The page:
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Rivals or partners?: wolf and hyena share the same bowl in south western Bengal

Camera trap images of Striped Hyena.  

The Indian Grey Wolf and Striped Hyena known to be rival species are showing tolerant behaviour towards each other, in terms of the patches they occupy to utilise the livestock resource as prey in semi-arid regions of West Bengal, a recent study by scientists of Zoological Survey of India and the West Bengal Forest Department has pointed out.

The details of the study have been published in a paper titled, ‘Indian Grey Wolf and Striped Hyena sharing from the same bowl: High niche overlap between top predators in a human-dominated landscape’ published in international science journal Global Ecology and Conservation.

“We found that both the species, which are generally known rivals showing tolerance towards each other, which is a strong evidence of land sharing among the species in the landscape. We also found significant level of biological connectivity between the overlapping suitable habitat patches of both the species,” said Dr. Lalit Kumar Sharma, lead author and head of the wildlife section of ZSI.

The researchers divided the landscape in grids and used camera traps as well as DNA analysis of scats to record the presence of both the species. The GPS (global positioning system) coordinates of all the 262 presence records such as direct sightings and indirect evidence (camera trap pictures, scat) of both the species were recorded. Of the total presence records, 189 observations were found confirmed for wolf combining both 72 direct and 117 indirect observations. In case of hyena there were 73 records, 27 direct observation and 46 indirect. The researchers conducted interviews of about 1,356 respondents on species presence and also to document carnivore-human conflict case.

Camera trap images of Indian Grey Wolf.

Camera trap images of Indian Grey Wolf.  

 

“Our model also brought out that much of the species suitable habitat lies within the human-modified lands. Moreover, the highest level of biological connectivity resides between Purulia and Bankura district, indicating the species use a human-dominated landscape for movement among suitable habitat patches. Further presence of a high level of niche overlap and occurrence of biological corridors in the anthropogenic landscape can be attributed to poor wild prey availability, increasing human colonization and mining activities in study region,” the paper said.

Debal Roy, chief project director, West Bengal Forest and Biodiversity Conservation Project, said the study was conceptualised four years ago when he along with colleagues came across the presence of these animals in the wild and did not know much about their habitat utilisation connectivity and gene flow between the populations. Mr. Roy, who is also one of the authors of the study, said that based on the outcome of the study the State forest department will take up effective management of both species.

Along with the niche overlap of the two species, the publication also gives an idea of the corridor analysis of both. The maximum biological connectivity for hyena may exist between the large habitat patch distributed in western Purulia. Patches of the southern area of Bankura Marginal connectivity may also exist among the smaller patches present on the northern side of Bankura-Purulia. In case of the Grey Wolf, biological connectivity may exist in habitat patches distributed in the western part of Purulia with the southern region of Bankura, which continues up to Jhargram district.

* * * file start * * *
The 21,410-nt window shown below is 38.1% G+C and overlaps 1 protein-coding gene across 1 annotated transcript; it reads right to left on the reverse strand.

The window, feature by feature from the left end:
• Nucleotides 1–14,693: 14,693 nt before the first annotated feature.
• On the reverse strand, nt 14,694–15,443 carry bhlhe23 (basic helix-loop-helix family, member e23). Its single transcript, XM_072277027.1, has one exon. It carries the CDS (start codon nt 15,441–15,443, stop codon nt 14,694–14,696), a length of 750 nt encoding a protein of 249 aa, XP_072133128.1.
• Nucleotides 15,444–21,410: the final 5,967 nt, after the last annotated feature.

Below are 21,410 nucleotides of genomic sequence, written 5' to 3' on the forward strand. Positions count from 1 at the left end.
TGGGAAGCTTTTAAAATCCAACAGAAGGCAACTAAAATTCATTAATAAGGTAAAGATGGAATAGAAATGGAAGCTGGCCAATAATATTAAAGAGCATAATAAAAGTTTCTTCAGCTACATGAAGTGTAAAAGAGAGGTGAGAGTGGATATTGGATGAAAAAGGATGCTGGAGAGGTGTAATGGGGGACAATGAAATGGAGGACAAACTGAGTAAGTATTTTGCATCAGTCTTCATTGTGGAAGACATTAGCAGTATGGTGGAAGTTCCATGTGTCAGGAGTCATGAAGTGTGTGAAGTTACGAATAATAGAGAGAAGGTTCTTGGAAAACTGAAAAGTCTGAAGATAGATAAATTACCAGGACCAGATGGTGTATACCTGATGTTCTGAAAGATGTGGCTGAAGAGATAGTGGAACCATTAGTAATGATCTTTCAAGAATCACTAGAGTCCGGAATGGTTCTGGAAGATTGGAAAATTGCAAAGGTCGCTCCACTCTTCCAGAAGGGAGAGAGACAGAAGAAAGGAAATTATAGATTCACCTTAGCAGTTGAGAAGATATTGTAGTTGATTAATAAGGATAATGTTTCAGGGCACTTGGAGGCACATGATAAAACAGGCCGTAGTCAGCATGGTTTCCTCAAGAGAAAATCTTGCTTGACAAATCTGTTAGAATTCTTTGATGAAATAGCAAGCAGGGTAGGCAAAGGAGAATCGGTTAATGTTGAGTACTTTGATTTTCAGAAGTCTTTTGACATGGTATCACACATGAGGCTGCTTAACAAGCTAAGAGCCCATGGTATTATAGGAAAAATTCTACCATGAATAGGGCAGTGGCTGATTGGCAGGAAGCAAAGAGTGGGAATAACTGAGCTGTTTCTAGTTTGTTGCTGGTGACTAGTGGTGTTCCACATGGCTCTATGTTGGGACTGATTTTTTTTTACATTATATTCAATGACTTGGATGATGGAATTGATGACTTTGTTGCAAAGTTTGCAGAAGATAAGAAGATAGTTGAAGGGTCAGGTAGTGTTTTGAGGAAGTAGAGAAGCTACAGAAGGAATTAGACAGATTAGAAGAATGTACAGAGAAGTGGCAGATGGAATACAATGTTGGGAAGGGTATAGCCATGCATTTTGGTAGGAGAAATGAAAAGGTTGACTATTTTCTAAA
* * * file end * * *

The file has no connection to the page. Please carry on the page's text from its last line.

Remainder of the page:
The researchers said they have not encountered any cases of cooperative hunting between the two species but added the possibility can’t be ruled out and recommended more intensive camera-trapping studies and radio telemetry-based study in the study landscape to better understand landscape utilisation and the feeding behaviour of both species.

The paper that has been authored by 12 experts — including Mukesh Thakur, Tanoy Mukherjee, Bheem Dutt Joshi, and Kailash Chandra, former director of ZSI — revealed that many suitable habitats for both species are not protected and under high anthropogenic pressure. The increasing involvement of these two large carnivores in the human-dominated landscape is a significant threat to their long-term viability. In addition to increasing human-wildlife conflict, illegal hunting by the local tribal communities during the Shikar festival may result in the extirpation of these two species in the landscape.

“Hence, it is imperative to adopt best practices pertinent to wildlife conservation into the working plans of these identified areas. We recommend that the suitable patches and corridors identified in the study may be prioritized for conservation and management,” Dr. Sharma said.


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Printable version | Sep 18, 2021 8:16:03 AM | https://www.thehindu.com/news/national/other-states/rivals-or-partners-wolf-and-hyena-share-the-same-bowl-in-south-western-bengal/article34995830.ece

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